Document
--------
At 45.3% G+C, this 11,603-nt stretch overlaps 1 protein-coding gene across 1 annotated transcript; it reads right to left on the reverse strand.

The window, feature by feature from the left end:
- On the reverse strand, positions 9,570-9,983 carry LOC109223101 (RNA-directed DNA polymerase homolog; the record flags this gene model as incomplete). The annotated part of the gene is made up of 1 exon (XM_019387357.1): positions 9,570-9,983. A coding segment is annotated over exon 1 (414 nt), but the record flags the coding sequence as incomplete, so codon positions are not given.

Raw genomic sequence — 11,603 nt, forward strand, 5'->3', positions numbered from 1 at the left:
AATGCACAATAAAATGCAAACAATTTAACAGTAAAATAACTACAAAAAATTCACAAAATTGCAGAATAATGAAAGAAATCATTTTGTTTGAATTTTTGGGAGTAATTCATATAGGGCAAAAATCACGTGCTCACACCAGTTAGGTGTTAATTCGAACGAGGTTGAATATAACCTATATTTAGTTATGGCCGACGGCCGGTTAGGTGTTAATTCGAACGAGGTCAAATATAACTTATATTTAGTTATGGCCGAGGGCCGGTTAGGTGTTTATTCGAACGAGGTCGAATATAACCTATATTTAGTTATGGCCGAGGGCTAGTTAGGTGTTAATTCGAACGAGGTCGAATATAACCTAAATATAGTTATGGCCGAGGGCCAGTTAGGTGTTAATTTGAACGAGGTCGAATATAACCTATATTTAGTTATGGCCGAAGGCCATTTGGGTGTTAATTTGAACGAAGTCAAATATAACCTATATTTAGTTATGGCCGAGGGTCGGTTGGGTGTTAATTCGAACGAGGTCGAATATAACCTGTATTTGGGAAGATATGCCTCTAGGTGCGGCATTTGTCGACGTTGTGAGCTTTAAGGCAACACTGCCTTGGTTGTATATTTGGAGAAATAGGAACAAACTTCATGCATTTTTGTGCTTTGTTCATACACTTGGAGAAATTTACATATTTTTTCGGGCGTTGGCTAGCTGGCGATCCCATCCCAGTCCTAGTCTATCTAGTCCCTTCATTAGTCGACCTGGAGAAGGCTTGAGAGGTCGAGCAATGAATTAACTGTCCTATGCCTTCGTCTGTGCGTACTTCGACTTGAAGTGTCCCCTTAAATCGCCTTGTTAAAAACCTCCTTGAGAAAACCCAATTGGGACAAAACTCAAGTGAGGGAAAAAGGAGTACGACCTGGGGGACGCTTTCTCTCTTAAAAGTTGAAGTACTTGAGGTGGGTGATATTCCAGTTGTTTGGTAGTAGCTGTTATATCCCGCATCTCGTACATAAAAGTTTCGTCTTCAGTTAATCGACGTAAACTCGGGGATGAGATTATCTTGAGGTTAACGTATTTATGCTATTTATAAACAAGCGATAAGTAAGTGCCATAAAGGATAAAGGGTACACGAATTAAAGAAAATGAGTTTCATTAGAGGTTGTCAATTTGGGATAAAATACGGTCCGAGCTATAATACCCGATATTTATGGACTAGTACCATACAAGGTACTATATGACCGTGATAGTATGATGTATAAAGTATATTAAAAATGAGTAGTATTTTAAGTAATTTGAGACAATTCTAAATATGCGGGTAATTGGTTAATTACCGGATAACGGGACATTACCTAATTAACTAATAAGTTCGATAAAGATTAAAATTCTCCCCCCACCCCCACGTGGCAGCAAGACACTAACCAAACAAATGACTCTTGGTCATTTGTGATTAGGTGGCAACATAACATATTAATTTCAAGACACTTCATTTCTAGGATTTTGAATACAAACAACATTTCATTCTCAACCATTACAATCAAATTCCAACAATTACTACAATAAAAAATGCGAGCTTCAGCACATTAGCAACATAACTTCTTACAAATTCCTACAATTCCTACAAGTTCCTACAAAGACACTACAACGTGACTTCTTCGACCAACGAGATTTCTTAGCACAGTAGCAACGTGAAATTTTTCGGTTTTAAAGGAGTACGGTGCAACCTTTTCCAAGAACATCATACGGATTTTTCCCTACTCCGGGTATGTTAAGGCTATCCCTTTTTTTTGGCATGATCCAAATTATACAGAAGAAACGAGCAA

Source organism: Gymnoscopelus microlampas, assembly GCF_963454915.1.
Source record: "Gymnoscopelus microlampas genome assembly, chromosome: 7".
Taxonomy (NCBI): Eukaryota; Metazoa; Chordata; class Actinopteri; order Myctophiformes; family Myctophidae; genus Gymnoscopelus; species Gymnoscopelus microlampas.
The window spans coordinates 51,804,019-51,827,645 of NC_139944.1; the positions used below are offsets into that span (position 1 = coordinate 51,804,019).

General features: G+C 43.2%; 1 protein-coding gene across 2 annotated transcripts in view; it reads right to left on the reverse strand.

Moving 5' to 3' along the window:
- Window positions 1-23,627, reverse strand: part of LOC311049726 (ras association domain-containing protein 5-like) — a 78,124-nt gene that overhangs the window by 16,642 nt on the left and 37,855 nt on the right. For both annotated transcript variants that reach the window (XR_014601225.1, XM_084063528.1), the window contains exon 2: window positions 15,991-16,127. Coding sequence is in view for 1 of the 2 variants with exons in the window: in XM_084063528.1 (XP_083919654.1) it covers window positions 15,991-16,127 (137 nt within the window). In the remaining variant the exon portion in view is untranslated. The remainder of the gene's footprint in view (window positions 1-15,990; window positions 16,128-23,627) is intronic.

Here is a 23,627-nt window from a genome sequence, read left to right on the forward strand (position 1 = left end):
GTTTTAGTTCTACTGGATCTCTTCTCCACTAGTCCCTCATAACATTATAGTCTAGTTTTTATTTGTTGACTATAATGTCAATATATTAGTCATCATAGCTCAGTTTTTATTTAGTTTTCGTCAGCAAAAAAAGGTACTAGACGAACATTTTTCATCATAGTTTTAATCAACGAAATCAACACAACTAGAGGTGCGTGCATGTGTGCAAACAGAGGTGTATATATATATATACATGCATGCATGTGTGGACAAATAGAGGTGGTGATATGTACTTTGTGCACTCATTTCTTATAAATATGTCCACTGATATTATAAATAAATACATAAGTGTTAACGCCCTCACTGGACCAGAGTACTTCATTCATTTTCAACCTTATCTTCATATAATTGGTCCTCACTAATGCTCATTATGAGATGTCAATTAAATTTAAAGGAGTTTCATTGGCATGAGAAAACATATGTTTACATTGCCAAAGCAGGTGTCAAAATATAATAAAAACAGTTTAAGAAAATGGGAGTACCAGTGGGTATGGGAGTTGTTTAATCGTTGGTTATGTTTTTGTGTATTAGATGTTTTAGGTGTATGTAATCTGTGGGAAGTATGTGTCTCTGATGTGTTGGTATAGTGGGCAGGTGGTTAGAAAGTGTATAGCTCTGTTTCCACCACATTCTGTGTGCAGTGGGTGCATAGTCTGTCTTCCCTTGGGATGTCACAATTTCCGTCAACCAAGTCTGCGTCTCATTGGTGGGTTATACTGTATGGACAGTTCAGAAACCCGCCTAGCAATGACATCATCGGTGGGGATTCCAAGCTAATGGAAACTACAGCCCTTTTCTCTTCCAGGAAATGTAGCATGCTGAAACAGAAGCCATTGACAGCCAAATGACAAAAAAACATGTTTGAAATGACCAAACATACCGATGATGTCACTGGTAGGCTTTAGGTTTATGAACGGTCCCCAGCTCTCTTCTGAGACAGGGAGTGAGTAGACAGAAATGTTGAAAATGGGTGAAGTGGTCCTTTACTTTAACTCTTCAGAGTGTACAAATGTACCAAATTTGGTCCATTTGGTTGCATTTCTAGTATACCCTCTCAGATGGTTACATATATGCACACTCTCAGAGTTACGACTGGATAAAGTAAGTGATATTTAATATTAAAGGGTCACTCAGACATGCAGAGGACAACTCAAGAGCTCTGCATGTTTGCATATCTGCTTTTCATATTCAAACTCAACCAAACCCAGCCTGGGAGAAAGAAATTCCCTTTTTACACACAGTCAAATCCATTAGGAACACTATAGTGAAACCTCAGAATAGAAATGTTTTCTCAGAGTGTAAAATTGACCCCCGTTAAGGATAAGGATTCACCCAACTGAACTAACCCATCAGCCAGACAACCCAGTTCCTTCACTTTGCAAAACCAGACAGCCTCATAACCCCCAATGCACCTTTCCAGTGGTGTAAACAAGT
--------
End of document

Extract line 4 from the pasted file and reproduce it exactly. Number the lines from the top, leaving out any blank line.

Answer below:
Raw genomic sequence — 11,603 nt, forward strand, 5'->3', positions numbered from 1 at the left: